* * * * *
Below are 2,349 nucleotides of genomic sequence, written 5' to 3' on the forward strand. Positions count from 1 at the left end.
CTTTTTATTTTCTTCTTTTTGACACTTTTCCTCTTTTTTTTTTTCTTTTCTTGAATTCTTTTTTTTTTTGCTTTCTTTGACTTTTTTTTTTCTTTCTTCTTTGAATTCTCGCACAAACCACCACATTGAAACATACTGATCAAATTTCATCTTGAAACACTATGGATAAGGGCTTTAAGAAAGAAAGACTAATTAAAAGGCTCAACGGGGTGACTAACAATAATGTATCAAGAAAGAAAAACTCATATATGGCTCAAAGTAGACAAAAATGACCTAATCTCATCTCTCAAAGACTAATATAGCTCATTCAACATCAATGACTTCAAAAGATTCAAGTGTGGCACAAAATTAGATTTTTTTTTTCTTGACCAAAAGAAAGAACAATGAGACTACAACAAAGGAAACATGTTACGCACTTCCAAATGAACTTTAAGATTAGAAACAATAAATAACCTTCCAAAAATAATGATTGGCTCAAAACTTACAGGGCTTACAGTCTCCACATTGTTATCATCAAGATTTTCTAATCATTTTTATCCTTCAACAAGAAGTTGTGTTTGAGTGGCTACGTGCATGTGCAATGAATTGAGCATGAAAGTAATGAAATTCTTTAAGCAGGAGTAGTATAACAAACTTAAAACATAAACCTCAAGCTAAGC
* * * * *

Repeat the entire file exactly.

Below are 2,349 nucleotides of genomic sequence, written 5' to 3' on the forward strand. Positions count from 1 at the left end.
CTTTTTATTTTCTTCTTTTTGACACTTTTCCTCTTTTTTTTTTTCTTTTCTTGAATTCTTTTTTTTTTTGCTTTCTTTGACTTTTTTTTTTCTTTCTTCTTTGAATTCTCGCACAAACCACCACATTGAAACATACTGATCAAATTTCATCTTGAAACACTATGGATAAGGGCTTTAAGAAAGAAAGACTAATTAAAAGGCTCAACGGGGTGACTAACAATAATGTATCAAGAAAGAAAAACTCATATATGGCTCAAAGTAGACAAAAATGACCTAATCTCATCTCTCAAAGACTAATATAGCTCATTCAACATCAATGACTTCAAAAGATTCAAGTGTGGCACAAAATTAGATTTTTTTTTTCTTGACCAAAAGAAAGAACAATGAGACTACAACAAAGGAAACATGTTACGCACTTCCAAATGAACTTTAAGATTAGAAACAATAAATAACCTTCCAAAAATAATGATTGGCTCAAAACTTACAGGGCTTACAGTCTCCACATTGTTATCATCAAGATTTTCTAATCATTTTTATCCTTCAACAAGAAGTTGTGTTTGAGTGGCTACGTGCATGTGCAATGAATTGAGCATGAAAGTAATGAAATTCTTTAAGCAGGAGTAGTATAACAAACTTAAAACATAAACCTCAAGCTAAGC